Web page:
Analysis: Shock, awe... and deception

The decision to open Gaza crossings created the perception that Israel was holding off on an operation.

December 28, 2008 01:16
2 minute read.
Analysis: Shock, awe... and deception

gaza explosion strike wicked 248 88. (photo credit: AP)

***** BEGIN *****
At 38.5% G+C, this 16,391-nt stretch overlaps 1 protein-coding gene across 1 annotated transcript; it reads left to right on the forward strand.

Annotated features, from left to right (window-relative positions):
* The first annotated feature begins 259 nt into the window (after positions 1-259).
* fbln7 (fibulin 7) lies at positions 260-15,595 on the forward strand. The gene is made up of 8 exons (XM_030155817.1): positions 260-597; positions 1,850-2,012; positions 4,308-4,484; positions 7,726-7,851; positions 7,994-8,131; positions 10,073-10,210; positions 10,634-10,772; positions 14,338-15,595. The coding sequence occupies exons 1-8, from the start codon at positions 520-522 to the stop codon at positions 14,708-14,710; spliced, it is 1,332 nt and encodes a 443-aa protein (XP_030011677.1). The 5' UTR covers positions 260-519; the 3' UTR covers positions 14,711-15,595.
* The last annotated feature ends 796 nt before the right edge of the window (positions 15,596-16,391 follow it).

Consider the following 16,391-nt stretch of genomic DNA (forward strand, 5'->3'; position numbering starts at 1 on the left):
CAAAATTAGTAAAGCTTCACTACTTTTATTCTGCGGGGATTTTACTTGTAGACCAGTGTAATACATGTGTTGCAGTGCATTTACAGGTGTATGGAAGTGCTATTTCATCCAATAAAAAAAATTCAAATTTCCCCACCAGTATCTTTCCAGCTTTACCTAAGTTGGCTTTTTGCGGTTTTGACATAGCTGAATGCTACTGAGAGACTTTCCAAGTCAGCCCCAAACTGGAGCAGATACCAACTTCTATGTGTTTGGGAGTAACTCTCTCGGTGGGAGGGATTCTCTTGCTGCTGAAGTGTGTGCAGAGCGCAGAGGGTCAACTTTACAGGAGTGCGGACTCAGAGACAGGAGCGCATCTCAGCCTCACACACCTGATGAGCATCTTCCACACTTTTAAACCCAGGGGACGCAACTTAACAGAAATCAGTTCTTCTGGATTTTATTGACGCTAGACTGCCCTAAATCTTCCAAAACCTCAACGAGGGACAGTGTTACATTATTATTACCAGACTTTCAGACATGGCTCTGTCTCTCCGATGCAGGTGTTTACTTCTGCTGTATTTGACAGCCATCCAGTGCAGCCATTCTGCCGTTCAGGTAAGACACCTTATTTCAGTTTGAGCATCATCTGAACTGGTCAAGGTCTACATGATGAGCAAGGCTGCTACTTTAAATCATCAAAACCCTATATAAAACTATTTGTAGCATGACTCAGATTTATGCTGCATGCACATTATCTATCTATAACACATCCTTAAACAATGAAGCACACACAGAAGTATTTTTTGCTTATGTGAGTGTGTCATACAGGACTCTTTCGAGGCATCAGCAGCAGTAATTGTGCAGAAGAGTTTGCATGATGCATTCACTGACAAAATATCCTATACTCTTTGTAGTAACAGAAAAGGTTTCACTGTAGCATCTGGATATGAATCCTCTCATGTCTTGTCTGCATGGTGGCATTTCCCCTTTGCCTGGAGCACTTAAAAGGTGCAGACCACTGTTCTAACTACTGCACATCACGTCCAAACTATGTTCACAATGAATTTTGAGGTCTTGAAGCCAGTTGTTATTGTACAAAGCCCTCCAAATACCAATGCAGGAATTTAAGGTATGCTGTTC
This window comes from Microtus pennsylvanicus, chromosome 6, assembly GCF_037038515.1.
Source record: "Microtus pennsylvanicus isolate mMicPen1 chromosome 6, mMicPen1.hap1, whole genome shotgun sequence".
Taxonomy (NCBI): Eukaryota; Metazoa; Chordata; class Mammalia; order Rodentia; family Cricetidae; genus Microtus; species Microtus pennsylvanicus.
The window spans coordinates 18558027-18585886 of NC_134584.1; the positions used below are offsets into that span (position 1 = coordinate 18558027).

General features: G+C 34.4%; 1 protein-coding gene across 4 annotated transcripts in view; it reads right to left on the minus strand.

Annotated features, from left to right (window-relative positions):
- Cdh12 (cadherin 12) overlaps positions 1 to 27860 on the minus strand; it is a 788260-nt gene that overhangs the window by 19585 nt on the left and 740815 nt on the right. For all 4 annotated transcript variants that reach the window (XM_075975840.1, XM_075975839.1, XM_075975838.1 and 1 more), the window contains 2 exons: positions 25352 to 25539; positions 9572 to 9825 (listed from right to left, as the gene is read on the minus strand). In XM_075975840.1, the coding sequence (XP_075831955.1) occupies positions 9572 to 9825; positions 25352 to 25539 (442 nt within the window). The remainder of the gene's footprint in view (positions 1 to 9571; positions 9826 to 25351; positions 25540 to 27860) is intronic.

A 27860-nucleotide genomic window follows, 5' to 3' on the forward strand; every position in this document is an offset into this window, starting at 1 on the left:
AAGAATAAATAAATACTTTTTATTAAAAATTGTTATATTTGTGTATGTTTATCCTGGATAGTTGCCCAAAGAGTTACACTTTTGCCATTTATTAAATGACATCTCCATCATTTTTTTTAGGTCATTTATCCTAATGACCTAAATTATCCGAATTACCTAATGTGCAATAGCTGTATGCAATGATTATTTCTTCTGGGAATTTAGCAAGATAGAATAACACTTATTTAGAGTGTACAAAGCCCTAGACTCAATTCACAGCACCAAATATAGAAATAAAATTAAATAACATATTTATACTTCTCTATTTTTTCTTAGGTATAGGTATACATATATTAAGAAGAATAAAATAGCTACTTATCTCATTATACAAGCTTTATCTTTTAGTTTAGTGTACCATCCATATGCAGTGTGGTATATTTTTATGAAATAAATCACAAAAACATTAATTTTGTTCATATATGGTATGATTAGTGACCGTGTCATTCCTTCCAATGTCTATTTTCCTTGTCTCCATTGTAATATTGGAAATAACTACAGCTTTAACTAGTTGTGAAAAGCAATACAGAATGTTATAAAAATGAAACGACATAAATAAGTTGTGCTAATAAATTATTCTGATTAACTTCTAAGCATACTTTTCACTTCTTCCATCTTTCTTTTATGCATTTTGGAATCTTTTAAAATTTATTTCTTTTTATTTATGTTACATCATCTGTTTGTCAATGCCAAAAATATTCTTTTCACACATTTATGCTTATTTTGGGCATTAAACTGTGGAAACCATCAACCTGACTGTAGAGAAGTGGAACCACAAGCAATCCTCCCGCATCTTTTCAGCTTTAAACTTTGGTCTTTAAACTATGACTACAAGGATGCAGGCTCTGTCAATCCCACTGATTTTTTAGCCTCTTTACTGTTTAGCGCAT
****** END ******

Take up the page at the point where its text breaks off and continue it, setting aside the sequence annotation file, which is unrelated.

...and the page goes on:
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"Shock and Awe," also known as "rapid dominance" is a doctrine formulated by the US military in the 1990s that calls for use of overwhelming power, dominating maneuvers and spectacular displays of force to paralyze an adversary. On Saturday, that was the IDF's goal: to shock and awe Hamas with a blow the likes of which has not been seen in Gaza since the territory was conquered by Israel in 1967. The air strikes that began at 11:30 a.m., with more than 110 IAF aircraft dropping over 100 tons of explosives on more than 100 targets, killing over 230 Palestinians. The bank of targets had been prepared months in advance by the Shin Bet (Israel Security Agency) and Military Intelligence and included all of the main Hamas military headquarters, outposts, training camps and weapons stockpiles. The operation - called Cast Lead - started off similar to the way the IDF entered the Second Lebanon War when on the night of July 12, 2006 - after Eldad Regev and Ehud Goldwasser were abducted by Hizbullah - the IAF struck at more than 90 targets - all of the guerrilla group's long-range missiles - in just 36 minutes. The decision to launch such a blow against Hamas on Saturday was made during last Wednesday's security cabinet meeting. A secret meeting was held again on Friday between Prime Minister Ehud Olmert, Defense Minister Ehud Barak and Foreign Minister Tzipi Livni, where the timing was finalized. After several of the decisions from Wednesday's cabinet meeting were leaked to the press, Barak decided on a strategy of deception - to deceive Hamas into believing that Israel was not planning to strike back. Barak took two actions to achieve this - the decision to open the Gaza crossings on Friday (which was announced on Thursday) and leaking to the press that there would be another cabinet meeting on Sunday to decide whether to attack. This created the perception that Israel was holding off on an operation when in reality it was fueling and arming its aircraft. A demonstration of Hamas's surprise was that one of the targets hit in the air campaign was its police academy, bombed as it was holding a graduation ceremony. Between 70 and 80 Hamas gunmen are believed to have been killed in the strike. The Israeli operation has three goals: to stop Hamas rocket attacks; to stop the smuggling of weapons from Egypt into Gaza; and to thwart Hamas military activity in the Strip. These are modest goals that do not include toppling the Hamas regime as Livni has called for in recent weeks. The big question for Israel, though, regards the second stage of the operation and when and if to launch a ground operation inside Gaza. The Second Lebanon War in the summer of 2006 also opened with a massive aerial assault, based on the prevalent misconception at the time that the IAF alone could stop Hizbullah's rocket fire. When that proved wrong and the rockets continued to rain, the IDF had no choice but to send ground forces inside Lebanon; the results were unfortunately unsatisfactory. Today, there is concern that the same thing will happen. There is no question about the IAF's operational capabilities, but what will happen if ground forces are sent into Gaza? At the moment, Barak is not yet talking about a large-scale invasion. Barak and Olmert made a point Saturday to stress that the operation would be lengthy, possibly taking weeks. The end-strategy is still not completely formulated but officials said that if Hamas gets down on its knees and begs Israel to stop, the request will be considered.

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